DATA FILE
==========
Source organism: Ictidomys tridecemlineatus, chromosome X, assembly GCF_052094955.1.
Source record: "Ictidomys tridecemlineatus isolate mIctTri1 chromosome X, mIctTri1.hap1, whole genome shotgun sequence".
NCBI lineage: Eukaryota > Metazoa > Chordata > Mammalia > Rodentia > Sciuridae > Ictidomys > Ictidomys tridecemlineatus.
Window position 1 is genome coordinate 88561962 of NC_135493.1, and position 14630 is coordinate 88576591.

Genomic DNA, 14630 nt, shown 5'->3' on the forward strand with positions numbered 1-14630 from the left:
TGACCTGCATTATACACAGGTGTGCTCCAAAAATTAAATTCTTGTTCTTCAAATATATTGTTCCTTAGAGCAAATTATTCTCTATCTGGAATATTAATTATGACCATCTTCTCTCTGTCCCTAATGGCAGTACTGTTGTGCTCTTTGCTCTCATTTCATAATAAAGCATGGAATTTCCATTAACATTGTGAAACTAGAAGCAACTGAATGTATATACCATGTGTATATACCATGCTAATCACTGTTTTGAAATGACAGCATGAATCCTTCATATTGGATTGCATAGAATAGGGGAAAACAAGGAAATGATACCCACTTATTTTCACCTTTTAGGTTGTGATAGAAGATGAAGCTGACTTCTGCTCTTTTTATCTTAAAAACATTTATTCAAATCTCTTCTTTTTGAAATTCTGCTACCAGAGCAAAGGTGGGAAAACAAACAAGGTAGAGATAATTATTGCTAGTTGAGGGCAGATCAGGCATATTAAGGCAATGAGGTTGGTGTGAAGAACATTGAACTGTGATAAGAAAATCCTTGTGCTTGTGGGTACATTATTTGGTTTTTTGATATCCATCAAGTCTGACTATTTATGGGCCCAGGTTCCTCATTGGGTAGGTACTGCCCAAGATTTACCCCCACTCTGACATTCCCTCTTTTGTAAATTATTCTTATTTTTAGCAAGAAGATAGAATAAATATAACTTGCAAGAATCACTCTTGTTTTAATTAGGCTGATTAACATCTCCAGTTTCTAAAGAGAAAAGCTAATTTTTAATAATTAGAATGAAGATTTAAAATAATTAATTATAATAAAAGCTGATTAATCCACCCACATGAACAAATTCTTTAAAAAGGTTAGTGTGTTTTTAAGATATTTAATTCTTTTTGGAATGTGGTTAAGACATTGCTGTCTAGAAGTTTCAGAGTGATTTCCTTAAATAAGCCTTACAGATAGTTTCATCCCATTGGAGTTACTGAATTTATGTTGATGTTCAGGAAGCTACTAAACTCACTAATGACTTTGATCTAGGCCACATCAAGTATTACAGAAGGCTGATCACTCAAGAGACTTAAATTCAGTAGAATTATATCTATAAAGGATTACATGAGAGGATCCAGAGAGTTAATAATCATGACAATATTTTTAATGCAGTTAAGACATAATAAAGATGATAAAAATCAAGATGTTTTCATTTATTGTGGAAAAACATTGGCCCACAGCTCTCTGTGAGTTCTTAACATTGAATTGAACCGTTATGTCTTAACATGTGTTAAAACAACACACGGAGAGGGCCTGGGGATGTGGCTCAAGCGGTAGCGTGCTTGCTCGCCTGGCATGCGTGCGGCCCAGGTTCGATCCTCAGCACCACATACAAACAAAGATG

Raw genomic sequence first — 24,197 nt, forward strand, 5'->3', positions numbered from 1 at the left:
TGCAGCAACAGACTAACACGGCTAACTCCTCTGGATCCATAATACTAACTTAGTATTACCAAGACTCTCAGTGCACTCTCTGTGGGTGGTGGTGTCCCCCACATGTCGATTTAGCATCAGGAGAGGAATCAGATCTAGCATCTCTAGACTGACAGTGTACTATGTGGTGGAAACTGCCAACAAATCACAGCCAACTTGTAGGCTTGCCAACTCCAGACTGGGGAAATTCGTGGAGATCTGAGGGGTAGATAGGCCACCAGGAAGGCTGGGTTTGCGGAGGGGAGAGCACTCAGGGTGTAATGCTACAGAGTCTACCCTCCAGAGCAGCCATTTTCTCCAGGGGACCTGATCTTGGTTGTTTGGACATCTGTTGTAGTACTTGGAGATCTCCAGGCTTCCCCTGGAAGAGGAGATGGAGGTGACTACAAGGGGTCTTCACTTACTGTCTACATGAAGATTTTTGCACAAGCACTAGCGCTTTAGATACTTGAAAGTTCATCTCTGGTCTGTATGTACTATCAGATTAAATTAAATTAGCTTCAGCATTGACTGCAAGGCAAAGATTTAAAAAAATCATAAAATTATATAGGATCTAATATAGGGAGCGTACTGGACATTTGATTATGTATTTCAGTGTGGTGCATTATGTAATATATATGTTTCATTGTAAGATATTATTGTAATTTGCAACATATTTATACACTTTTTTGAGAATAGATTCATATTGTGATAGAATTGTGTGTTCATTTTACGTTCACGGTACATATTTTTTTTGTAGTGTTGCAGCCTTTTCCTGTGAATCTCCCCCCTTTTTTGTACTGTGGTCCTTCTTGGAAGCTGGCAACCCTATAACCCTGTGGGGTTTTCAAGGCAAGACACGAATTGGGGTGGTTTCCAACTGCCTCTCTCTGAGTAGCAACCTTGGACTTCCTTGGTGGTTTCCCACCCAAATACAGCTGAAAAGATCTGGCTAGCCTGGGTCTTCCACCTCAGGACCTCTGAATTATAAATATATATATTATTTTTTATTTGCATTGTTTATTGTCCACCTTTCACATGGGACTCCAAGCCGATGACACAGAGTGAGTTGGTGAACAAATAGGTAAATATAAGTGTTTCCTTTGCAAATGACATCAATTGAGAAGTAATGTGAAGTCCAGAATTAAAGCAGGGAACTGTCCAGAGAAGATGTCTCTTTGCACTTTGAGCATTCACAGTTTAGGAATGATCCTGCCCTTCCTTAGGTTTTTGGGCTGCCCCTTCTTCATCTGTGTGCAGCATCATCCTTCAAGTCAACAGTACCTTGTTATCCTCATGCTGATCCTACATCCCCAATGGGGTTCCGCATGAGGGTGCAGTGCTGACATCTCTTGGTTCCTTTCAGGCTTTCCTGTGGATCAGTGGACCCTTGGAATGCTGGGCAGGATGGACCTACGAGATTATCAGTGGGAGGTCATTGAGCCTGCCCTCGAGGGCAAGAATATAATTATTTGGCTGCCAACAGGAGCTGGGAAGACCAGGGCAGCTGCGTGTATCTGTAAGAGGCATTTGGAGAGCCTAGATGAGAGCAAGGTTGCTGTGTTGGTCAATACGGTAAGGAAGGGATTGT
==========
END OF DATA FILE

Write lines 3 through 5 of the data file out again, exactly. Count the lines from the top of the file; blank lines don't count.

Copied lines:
NCBI lineage: Eukaryota > Metazoa > Chordata > Mammalia > Rodentia > Sciuridae > Ictidomys > Ictidomys tridecemlineatus.
Window position 1 is genome coordinate 88561962 of NC_135493.1, and position 14630 is coordinate 88576591.

Genomic DNA, 14630 nt, shown 5'->3' on the forward strand with positions numbered 1-14630 from the left: